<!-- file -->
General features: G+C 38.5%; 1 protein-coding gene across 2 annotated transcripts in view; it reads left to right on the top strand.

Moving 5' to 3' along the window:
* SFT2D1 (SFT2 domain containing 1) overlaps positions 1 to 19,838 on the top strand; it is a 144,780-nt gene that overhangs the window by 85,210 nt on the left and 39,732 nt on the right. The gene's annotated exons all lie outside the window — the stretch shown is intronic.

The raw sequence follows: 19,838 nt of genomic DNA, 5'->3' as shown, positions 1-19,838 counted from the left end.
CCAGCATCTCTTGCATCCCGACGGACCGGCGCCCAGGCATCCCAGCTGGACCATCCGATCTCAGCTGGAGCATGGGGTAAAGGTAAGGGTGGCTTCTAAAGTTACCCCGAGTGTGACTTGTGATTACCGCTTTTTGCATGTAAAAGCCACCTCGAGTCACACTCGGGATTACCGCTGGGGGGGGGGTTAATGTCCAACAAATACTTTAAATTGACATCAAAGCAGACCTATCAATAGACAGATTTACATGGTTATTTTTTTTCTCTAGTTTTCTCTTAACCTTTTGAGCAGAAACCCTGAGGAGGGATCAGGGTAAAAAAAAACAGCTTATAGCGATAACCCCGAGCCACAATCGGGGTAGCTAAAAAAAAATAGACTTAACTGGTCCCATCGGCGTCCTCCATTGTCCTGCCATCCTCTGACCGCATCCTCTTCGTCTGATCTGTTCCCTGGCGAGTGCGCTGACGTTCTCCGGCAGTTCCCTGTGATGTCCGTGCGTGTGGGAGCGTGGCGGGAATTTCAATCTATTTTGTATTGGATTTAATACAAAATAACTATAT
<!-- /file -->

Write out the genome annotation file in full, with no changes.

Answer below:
General features: G+C 38.5%; 1 protein-coding gene across 2 annotated transcripts in view; it reads left to right on the top strand.

Moving 5' to 3' along the window:
* SFT2D1 (SFT2 domain containing 1) overlaps positions 1 to 19,838 on the top strand; it is a 144,780-nt gene that overhangs the window by 85,210 nt on the left and 39,732 nt on the right. The gene's annotated exons all lie outside the window — the stretch shown is intronic.

The raw sequence follows: 19,838 nt of genomic DNA, 5'->3' as shown, positions 1-19,838 counted from the left end.
CCAGCATCTCTTGCATCCCGACGGACCGGCGCCCAGGCATCCCAGCTGGACCATCCGATCTCAGCTGGAGCATGGGGTAAAGGTAAGGGTGGCTTCTAAAGTTACCCCGAGTGTGACTTGTGATTACCGCTTTTTGCATGTAAAAGCCACCTCGAGTCACACTCGGGATTACCGCTGGGGGGGGGGTTAATGTCCAACAAATACTTTAAATTGACATCAAAGCAGACCTATCAATAGACAGATTTACATGGTTATTTTTTTTCTCTAGTTTTCTCTTAACCTTTTGAGCAGAAACCCTGAGGAGGGATCAGGGTAAAAAAAAACAGCTTATAGCGATAACCCCGAGCCACAATCGGGGTAGCTAAAAAAAAATAGACTTAACTGGTCCCATCGGCGTCCTCCATTGTCCTGCCATCCTCTGACCGCATCCTCTTCGTCTGATCTGTTCCCTGGCGAGTGCGCTGACGTTCTCCGGCAGTTCCCTGTGATGTCCGTGCGTGTGGGAGCGTGGCGGGAATTTCAATCTATTTTGTATTGGATTTAATACAAAATAACTATAT